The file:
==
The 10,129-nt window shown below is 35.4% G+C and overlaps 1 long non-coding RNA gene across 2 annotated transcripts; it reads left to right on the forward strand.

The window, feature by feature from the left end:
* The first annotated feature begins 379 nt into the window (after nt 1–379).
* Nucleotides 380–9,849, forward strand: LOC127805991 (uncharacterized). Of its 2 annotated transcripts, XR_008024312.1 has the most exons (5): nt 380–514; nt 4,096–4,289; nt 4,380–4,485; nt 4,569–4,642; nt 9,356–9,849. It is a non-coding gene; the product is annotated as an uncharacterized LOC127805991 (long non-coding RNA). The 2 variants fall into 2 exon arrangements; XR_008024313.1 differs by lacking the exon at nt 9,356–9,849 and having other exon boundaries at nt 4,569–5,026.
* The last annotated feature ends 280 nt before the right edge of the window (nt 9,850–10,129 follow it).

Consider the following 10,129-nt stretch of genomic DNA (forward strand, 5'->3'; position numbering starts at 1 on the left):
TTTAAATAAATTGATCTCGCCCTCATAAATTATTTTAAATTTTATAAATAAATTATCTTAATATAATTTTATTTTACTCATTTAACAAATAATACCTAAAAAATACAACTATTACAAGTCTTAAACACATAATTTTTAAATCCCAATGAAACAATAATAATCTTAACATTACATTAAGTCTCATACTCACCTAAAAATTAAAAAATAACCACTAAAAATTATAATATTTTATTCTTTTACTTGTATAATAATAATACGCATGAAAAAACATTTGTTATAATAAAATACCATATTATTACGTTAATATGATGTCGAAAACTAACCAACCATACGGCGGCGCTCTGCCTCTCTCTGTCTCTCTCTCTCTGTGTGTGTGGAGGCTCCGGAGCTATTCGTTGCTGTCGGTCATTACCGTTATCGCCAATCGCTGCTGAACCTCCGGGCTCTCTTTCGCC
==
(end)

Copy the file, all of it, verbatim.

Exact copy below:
The 10,129-nt window shown below is 35.4% G+C and overlaps 1 long non-coding RNA gene across 2 annotated transcripts; it reads left to right on the forward strand.

The window, feature by feature from the left end:
* The first annotated feature begins 379 nt into the window (after nt 1–379).
* Nucleotides 380–9,849, forward strand: LOC127805991 (uncharacterized). Of its 2 annotated transcripts, XR_008024312.1 has the most exons (5): nt 380–514; nt 4,096–4,289; nt 4,380–4,485; nt 4,569–4,642; nt 9,356–9,849. It is a non-coding gene; the product is annotated as an uncharacterized LOC127805991 (long non-coding RNA). The 2 variants fall into 2 exon arrangements; XR_008024313.1 differs by lacking the exon at nt 9,356–9,849 and having other exon boundaries at nt 4,569–5,026.
* The last annotated feature ends 280 nt before the right edge of the window (nt 9,850–10,129 follow it).

Consider the following 10,129-nt stretch of genomic DNA (forward strand, 5'->3'; position numbering starts at 1 on the left):
TTTAAATAAATTGATCTCGCCCTCATAAATTATTTTAAATTTTATAAATAAATTATCTTAATATAATTTTATTTTACTCATTTAACAAATAATACCTAAAAAATACAACTATTACAAGTCTTAAACACATAATTTTTAAATCCCAATGAAACAATAATAATCTTAACATTACATTAAGTCTCATACTCACCTAAAAATTAAAAAATAACCACTAAAAATTATAATATTTTATTCTTTTACTTGTATAATAATAATACGCATGAAAAAACATTTGTTATAATAAAATACCATATTATTACGTTAATATGATGTCGAAAACTAACCAACCATACGGCGGCGCTCTGCCTCTCTCTGTCTCTCTCTCTCTGTGTGTGTGGAGGCTCCGGAGCTATTCGTTGCTGTCGGTCATTACCGTTATCGCCAATCGCTGCTGAACCTCCGGGCTCTCTTTCGCC